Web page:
Things are starting to get interesting again in the Services software space.
Over the years, there have been a number applications designed for the services space with some of them achieving a fair bit of market share. This space really started to take off in the late 1990s when firms like Niku, BusinessEngine, SkillsVillage, QuickArrow, Evolve, etc. sprang up. After 20 years or so, many of these were acquired or went away.
One part of this space, Professional Services Automation (PSA) has remained strong. ERP vendors such as Workday, FinancialForce and NetSuite each have a major PSA sub-suite in their product portfolios. A number of standalone PSA’s have also prospered, such as Kimble for example, which I first covered in 2016. This is a PSA vendor that has played well in the Sage and Salesforce ecosystems and this week announced:
...the closing of a significant growth investment from Accel-KKR, a leading technology-focused investment firm. This transaction, which follows Accel-KKR’s initial investment in Kimble in early 2018, results in the firm becoming a majority interest holder in the company. The new investment will fuel continued innovation of the company’s industry-leading PSA platform and accelerate go-to-market initiatives that cement Kimble’s leadership position in North America for modern services organizations such as software companies.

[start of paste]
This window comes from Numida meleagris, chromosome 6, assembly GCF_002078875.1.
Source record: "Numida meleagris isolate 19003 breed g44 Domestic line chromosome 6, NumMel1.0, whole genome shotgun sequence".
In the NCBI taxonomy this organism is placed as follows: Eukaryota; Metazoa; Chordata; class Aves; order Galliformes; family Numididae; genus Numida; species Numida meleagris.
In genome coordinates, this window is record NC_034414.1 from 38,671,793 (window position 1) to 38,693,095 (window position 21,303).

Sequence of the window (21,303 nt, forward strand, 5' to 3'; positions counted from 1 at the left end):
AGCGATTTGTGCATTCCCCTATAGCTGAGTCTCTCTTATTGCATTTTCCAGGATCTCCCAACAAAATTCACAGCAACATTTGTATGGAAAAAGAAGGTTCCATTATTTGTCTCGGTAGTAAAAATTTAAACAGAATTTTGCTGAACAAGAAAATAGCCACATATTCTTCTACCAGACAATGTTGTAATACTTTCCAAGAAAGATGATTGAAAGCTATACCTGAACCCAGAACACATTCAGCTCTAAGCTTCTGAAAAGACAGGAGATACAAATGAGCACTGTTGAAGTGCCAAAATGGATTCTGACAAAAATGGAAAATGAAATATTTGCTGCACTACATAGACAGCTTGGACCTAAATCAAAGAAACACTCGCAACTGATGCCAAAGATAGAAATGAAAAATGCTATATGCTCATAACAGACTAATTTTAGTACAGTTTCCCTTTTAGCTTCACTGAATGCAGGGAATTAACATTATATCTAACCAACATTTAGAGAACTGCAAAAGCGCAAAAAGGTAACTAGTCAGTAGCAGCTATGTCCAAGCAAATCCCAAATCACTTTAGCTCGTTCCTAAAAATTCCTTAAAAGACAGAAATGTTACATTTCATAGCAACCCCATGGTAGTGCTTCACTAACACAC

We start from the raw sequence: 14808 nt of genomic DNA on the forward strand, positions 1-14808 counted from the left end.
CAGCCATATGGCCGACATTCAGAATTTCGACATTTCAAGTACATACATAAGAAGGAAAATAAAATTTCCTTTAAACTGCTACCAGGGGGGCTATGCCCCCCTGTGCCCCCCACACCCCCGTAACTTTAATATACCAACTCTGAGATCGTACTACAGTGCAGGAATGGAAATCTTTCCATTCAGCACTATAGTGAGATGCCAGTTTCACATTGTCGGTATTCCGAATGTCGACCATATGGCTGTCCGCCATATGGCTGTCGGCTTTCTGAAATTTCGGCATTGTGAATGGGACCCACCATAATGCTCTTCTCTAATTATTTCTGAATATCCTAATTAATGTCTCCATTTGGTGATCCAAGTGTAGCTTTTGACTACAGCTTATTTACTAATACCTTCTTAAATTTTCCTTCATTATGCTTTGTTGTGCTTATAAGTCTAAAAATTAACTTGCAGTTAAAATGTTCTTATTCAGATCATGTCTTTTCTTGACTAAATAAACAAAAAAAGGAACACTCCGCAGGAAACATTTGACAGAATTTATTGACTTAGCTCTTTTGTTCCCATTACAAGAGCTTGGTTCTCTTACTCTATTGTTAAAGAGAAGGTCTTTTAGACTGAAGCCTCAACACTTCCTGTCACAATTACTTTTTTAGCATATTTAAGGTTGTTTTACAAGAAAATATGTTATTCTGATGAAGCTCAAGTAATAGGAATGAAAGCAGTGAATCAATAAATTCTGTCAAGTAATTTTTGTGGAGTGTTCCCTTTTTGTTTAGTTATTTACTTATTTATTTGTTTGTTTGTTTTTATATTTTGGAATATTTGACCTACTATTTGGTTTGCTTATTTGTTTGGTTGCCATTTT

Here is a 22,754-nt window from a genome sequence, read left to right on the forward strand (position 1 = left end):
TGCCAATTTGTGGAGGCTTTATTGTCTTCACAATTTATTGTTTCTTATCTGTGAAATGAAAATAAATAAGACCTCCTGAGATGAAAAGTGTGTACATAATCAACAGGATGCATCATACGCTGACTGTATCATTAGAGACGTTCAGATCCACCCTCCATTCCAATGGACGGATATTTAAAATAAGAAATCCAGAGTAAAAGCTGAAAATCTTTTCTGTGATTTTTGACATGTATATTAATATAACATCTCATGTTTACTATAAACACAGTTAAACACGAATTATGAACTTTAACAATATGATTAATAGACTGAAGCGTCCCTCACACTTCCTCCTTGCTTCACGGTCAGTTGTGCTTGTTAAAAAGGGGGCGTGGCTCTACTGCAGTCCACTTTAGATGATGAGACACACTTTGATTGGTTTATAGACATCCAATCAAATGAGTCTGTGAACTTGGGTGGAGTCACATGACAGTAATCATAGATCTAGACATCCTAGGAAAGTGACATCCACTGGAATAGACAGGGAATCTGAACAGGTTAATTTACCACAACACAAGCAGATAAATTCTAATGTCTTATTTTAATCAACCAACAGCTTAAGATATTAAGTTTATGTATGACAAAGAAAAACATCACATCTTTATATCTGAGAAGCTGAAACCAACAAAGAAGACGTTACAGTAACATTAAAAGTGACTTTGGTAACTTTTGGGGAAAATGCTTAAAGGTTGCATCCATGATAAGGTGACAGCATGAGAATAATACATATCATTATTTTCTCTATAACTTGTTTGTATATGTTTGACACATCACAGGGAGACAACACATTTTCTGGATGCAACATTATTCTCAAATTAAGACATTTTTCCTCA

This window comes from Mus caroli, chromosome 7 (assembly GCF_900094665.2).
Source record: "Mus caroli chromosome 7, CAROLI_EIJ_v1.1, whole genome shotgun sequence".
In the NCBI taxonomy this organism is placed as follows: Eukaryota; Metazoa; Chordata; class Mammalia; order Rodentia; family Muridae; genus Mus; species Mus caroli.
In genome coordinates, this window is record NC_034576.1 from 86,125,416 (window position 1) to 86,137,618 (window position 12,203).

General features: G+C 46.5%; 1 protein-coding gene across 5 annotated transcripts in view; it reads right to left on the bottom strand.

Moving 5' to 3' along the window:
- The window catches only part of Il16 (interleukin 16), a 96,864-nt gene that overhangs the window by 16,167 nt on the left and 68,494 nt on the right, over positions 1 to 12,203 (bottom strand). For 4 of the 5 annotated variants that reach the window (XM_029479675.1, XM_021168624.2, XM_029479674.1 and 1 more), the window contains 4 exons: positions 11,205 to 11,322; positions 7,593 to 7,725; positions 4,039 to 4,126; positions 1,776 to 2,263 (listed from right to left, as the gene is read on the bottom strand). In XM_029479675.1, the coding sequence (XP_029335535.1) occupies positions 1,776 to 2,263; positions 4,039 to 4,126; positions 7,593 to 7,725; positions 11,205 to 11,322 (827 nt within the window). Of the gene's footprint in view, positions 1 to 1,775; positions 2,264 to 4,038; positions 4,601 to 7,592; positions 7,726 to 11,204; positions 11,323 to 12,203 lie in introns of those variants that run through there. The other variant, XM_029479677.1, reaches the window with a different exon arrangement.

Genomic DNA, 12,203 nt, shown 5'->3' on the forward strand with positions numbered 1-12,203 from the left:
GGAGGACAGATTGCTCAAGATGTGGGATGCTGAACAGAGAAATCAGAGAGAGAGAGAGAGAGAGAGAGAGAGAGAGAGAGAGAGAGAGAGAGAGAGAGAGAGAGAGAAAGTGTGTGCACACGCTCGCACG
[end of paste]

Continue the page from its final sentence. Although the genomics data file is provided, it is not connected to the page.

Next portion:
As news goes, Kimble didn’t offer many details regarding this deal (eg: pre/post money valuation, total capital raised, etc.). That said, it is good to see capital going into the PSA space again.
The CPQ space
One area of services technology that has been missing in the services tech stack involves the ability to respond to RFP’s and price out deals. A new entrant, Zimit, is focused on this space.
Zimit is a CPQ (Configure, Price, Quote) application for service organizations. It replaces tons of spreadsheets and paper. Once installed, the product allows users to quickly incorporate standard terms, proposal materials and other responses to the RFP submission. A key component of this is the development of a quote.
Interestingly, Zimit defines their space as CPQ for the ‘everything-as-a-Service’ market. This is in contrast to the numerous configure price quote tools used by product manufacturers. And, it’s actually an important point as selling a person’s time (and the outcomes these should produce) is quite different from preparing a quote to do something (e.g., build a car).
Services CPQ functionality is not without its challenges. Unlike selling a fixed, defined product, many service deals can be one-off arrangements (eg: digital transformation projects, management consulting projects, legal cases, architecture gigs, etc.). Those projects require time to estimate effort and price out. Many service firms start with a similar project’s work plan and adjust the latest effort up/down based on differences the proposed client wants or needs. This effort often starts in a spreadsheet and stays there.